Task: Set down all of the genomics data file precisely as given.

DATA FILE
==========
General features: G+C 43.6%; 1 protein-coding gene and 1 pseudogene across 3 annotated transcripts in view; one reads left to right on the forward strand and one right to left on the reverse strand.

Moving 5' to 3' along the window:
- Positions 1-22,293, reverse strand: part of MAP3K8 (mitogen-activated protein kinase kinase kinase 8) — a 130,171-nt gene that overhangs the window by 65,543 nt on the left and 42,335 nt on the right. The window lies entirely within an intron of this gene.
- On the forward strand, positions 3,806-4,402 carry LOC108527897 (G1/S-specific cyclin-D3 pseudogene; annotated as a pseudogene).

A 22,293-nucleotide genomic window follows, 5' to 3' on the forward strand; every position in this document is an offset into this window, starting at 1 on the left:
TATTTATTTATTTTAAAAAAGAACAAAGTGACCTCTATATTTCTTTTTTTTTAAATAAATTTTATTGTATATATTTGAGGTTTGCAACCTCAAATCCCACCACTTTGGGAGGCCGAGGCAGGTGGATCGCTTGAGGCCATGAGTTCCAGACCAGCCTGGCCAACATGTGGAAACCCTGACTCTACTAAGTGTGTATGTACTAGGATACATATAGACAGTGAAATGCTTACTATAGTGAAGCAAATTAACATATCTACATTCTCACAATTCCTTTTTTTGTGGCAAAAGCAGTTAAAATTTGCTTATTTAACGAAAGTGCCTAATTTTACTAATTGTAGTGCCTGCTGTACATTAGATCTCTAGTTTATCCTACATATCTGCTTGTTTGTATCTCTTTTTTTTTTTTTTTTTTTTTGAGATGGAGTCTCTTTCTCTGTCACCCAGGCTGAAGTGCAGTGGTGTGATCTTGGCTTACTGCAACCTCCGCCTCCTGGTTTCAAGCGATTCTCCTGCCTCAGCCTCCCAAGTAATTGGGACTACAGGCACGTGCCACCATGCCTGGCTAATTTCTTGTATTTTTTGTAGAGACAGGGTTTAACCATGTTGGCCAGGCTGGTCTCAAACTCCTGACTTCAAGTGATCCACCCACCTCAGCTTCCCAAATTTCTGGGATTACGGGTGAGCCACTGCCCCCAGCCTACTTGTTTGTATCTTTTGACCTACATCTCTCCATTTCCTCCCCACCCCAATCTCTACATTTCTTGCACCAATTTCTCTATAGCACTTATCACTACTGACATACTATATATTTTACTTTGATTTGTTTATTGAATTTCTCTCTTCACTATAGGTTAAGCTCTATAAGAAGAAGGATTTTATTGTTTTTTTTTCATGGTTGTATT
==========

General features: G+C 43.6%; 1 protein-coding gene and 1 pseudogene across 3 annotated transcripts in view; one reads left to right on the forward strand and one right to left on the reverse strand.

Moving 5' to 3' along the window:
- Positions 1-22,293, reverse strand: part of MAP3K8 (mitogen-activated protein kinase kinase kinase 8) — a 130,171-nt gene that overhangs the window by 65,543 nt on the left and 42,335 nt on the right. The window lies entirely within an intron of this gene.
- On the forward strand, positions 3,806-4,402 carry LOC108527897 (G1/S-specific cyclin-D3 pseudogene; annotated as a pseudogene).

A 22,293-nucleotide genomic window follows, 5' to 3' on the forward strand; every position in this document is an offset into this window, starting at 1 on the left:
TATTTATTTATTTTAAAAAAGAACAAAGTGACCTCTATATTTCTTTTTTTTTAAATAAATTTTATTGTATATATTTGAGGTTTGCAACCTCAAATCCCACCACTTTGGGAGGCCGAGGCAGGTGGATCGCTTGAGGCCATGAGTTCCAGACCAGCCTGGCCAACATGTGGAAACCCTGACTCTACTAAGTGTGTATGTACTAGGATACATATAGACAGTGAAATGCTTACTATAGTGAAGCAAATTAACATATCTACATTCTCACAATTCCTTTTTTTGTGGCAAAAGCAGTTAAAATTTGCTTATTTAACGAAAGTGCCTAATTTTACTAATTGTAGTGCCTGCTGTACATTAGATCTCTAGTTTATCCTACATATCTGCTTGTTTGTATCTCTTTTTTTTTTTTTTTTTTTTTGAGATGGAGTCTCTTTCTCTGTCACCCAGGCTGAAGTGCAGTGGTGTGATCTTGGCTTACTGCAACCTCCGCCTCCTGGTTTCAAGCGATTCTCCTGCCTCAGCCTCCCAAGTAATTGGGACTACAGGCACGTGCCACCATGCCTGGCTAATTTCTTGTATTTTTTGTAGAGACAGGGTTTAACCATGTTGGCCAGGCTGGTCTCAAACTCCTGACTTCAAGTGATCCACCCACCTCAGCTTCCCAAATTTCTGGGATTACGGGTGAGCCACTGCCCCCAGCCTACTTGTTTGTATCTTTTGACCTACATCTCTCCATTTCCTCCCCACCCCAATCTCTACATTTCTTGCACCAATTTCTCTATAGCACTTATCACTACTGACATACTATATATTTTACTTTGATTTGTTTATTGAATTTCTCTCTTCACTATAGGTTAAGCTCTATAAGAAGAAGGATTTTATTGTTTTTTTTTCATGGTTGTATT